Last month, the Young & Well Cooperative Research Centre (Young & Well CRC) launched Goalzie, a smartphone app designed to promote positive social networking for young people aged 12–17. The game-based app gets young people to set challenges for each other and help their friends achieve the set challenges. Consequences for not achieving these goals include things like washing the family car.

“Young people are far more likely to seek help if they feel supported by their peers and are in an environment which makes help-seeking normal,” says CEO of Young & Well CRC, Associate Professor Jane Burns.

Mental health disorders haven risen dramatically for this age group in the last 16 years, with a recent report showing a jump from 2.9% to 5.0% in major depressive disorders among 12–17-year-olds.

Tim Sloane, a teacher at a secondary school in Sydney, says that during his six years as a student year advisor dealing with student welfare issues, he encountered cases of anxiety, depression, bullying and low self-esteem.

At his school there are different strategies in place to support student mental health and wellbeing, including mentoring programs.

Sloane says the use of online youth mental health tools would be an effective way to help young people take control of their own mental wellbeing, particularly with issues they may find difficult to discuss.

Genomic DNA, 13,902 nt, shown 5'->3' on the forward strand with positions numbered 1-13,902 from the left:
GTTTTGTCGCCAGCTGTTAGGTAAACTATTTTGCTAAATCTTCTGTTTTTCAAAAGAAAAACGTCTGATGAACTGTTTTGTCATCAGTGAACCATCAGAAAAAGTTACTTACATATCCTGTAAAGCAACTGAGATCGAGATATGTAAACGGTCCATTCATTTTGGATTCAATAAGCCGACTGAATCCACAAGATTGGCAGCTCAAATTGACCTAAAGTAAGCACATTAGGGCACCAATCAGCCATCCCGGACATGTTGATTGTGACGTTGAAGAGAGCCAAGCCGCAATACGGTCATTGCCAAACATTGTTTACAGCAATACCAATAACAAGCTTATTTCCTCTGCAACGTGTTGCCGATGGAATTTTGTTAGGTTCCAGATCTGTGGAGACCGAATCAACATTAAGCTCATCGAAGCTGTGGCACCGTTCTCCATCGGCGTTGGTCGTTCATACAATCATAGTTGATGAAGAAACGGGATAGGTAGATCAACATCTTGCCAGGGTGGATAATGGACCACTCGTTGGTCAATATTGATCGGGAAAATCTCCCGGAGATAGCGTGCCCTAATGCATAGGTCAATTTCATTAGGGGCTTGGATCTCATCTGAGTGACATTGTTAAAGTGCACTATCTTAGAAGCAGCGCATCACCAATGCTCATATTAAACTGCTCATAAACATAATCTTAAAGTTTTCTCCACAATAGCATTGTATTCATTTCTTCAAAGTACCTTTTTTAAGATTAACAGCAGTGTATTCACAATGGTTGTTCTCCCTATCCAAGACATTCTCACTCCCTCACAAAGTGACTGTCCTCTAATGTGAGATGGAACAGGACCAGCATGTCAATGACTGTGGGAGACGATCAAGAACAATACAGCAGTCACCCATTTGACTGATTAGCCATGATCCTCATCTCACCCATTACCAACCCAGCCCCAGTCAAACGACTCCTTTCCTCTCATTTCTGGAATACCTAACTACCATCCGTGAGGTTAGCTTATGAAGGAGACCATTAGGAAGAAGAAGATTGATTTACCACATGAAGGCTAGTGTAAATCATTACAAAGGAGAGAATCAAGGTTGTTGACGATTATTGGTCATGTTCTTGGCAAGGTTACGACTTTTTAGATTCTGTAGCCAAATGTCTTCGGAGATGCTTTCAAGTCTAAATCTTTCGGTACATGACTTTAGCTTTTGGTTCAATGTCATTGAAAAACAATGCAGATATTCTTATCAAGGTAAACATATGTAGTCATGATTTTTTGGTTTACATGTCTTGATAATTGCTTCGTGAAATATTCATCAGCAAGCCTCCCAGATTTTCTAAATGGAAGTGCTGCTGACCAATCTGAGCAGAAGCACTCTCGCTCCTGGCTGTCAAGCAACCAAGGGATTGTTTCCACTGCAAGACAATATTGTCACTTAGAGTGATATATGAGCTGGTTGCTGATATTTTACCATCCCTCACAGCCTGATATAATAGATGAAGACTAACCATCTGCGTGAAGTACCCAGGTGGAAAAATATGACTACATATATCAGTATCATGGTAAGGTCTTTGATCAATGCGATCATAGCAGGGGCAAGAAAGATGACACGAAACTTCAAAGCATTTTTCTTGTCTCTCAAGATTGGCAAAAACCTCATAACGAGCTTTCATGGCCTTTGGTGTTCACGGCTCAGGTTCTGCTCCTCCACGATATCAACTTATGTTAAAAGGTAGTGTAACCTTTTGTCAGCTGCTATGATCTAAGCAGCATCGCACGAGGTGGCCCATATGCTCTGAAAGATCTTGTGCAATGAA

School authorities are legally required to report any cases involving child or drug abuse to police and government authorities. While this mandatory reporting is intended to protect students, Sloane says it may create a hurdle to getting help, and online technologies can be beneficial to starting a dialogue.

National surveys conducted by Young & Well CRC with Beyond Blue, and by Mission Australia found that young people turn to technologies for answers or solutions, ahead of general practitioners, psychologists, teachers or chaplains, adds Burns.

“We think about online tools as support systems for early intervention for preventing mental illness,” says Burns.

Youth mental health online

The Young & Well CRC has launched a number of online campaigns and apps, addressing issues, from cyberbullying to healthy habits and managing day-to-day stress.

Apps for youth mental health
Goalzie smartphone app developed by Young & Well CRC

Created by PhD candidate Sally Bradford in collaboration with the Young & Well CRC, myAssessment is an app aimed at helping young people assess their own mental health, to reduce obstacles in getting appropriate treatment. Trials of this app at headspace National Youth Mental Health Foundation, showed the app increased the rate of disclosure of sensitive issues to clinicians by up to 10 times.

Together with online youth help service ReachOut, the Young & Well CRC also launched the app NextStep earlier last month, which aims to connect young people with the right mental health support for their situation.

“We see technologies as part of a holistic support system of care, and we think that professions have been far too slow in recognising that this is an incredibly important resource and tool available to them,” says Burns.

Sue Min Liu